Where should the federal government locate? In reality, it’s already schmeared all over the country. Only 15% of federal employees live and work in the greater Washington, D.C. area anyhow.
So why should you?
The question has been on the minds of federal employees in light of the Trump administration’s sweeping of two small Agriculture Department bureaus out to Kansas City, Missouri. It hasn’t gone well. Most employees left and now the agencies look skeletal. But it doesn’t have to be that way.
In fact, there’s a strong case for moving a lot of jobs out of D.C. That’s according to Alan Berube, senior fellow in the Metropolitan Policy Program at the Brookings Institution — hardly a wild-eyed nut.
Berube published his analysis in response to an odd bill from two Republican senators, Josh Hawley of Missouri and Marsha Blackburn of Tennessee. The HIRE Act, which stands for Helping Infrastructure Restore the Economy, would relocate several department headquarters to economically distressed states like Missouri and Tennessee. Berube pointed out that using the government itself as an economic stimulator and pork provider has bipartisan roots. For example, the chunks of government the late Democratic Sen. Robert Byrd managed to move to West Virginia long ago joined the pantheon of federal legends.
Moving employees and bureaus, though, differs from moving whole departments. Berube and others argue, it makes sense for the policy and budgeting people to be near Congress, the White House and one another. But many functions and the people doing them have no particular reason to stay in expensive, congested D.C. and its expensive, congested nearby suburbs.
The other day I spoke with a federal researcher from the remote Plum Island Animal Disease Center of New York, where they’re resting chemicals capable of killing swine fever germs. Plum Island seems like a splendid place for such an activity to take place.
Brookings provided a long list of agencies it says make good candidates for relocating jobs away from D.C. First on the list is the National Institutes of Health. NIH is full of brilliant people dedicated to health research and new clinical techniques. It’s a national treasure, but most of it lives on Rockville Pike in Bethesda, Maryland, and right across the street from the Walter Reed National Medical Center. They combine to produce a perpetually jammed stretch of road that’s a disgrace to humanity. Having navigated the stop-and-go — mostly stop — on a motorcycle in August, I admit to having growled to myself, “Move this all to Kansas City!” Or rebuild Rockville Pike into a flyover, or a tunnel.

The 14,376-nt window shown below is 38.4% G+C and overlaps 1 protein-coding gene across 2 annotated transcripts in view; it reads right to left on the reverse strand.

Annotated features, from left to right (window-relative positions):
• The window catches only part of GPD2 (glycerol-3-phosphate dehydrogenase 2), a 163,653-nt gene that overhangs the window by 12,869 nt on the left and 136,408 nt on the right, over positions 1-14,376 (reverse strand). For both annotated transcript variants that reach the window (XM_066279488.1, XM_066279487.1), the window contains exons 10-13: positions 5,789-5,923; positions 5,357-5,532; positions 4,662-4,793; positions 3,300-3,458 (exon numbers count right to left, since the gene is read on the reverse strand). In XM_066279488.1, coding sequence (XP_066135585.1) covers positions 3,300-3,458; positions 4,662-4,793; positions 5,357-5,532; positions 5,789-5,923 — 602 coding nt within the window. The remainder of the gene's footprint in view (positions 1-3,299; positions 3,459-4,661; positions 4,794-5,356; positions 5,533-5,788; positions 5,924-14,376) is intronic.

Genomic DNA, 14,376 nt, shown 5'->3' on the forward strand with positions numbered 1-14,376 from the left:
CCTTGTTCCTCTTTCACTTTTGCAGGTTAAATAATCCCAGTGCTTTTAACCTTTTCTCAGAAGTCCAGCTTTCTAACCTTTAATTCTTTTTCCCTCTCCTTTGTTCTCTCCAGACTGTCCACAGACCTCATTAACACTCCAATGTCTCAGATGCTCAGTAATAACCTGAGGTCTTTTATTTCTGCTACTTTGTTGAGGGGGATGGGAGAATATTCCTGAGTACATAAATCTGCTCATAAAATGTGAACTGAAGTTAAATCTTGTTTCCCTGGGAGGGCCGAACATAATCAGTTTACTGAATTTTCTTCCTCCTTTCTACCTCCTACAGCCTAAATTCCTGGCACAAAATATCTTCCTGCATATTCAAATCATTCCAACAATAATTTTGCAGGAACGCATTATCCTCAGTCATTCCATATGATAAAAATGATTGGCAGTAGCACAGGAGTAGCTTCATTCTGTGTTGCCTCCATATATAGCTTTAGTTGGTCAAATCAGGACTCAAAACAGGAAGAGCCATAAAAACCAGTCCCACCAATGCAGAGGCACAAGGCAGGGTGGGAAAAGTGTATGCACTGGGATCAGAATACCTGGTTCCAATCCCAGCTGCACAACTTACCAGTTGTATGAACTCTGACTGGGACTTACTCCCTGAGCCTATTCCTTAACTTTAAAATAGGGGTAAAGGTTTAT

But seriously, NIH works with academic institutions all over the country. Berube argued the Centers for Disease Control and Prevention does just fine in Atlanta, where it was first established in the 1940s. He cited other commentators who suggested a good location for NIH would be Cleveland.
Don’t knock it. I was born there, it’s a nice city and it has extensive medical research institutions like the Cleveland Clinic, the researchers noted. Berube said relocation factors should go beyond just sticking people in poor areas and “into how the nature of the agency’s work aligns with existing industry clusters in potential designation regions.”
That, perhaps, is what Agriculture Secretary Sonny Purdue was thinking for moving the Economic Research Service and the National Institute of Food and Agriculture to Kansas City. But he did it clumsily and got buy-in neither from employees nor from Congress.
USDA relocation takes another key step with lease signing for permanent office space
Berube also listed the Social Security Administration as third on the list for moving people. I’m not as convinced on that one. Most of Social Security is just outside of Baltimore, where its campus is so large as to merit its own exit ramp off U.S. Route 70. By his own calculation, only 12,000 of 49,000 SSA employees are at headquarters.
But what of, say, the tiny Consumer Financial Protection Bureau? Maybe its 1,500 people should be mostly in New York or Charlotte, North Carolina, which is second only to New York as a banking center.
The chance of the Hawley-Blackburn bill ever getting to a president’s desk amounts to about zero, Berube and I agreed. Equally unlikely is that the composition and location strategy of the federal government will ever get a comprehensive look free of politics, emotion and distrust of others’ motivations. The people who work in and around D.C. mostly like it, and no one likes a forced relocation. On the other hand, the same forces work against those 2 million federal employees beyond the D.C. area from relocating to D.C.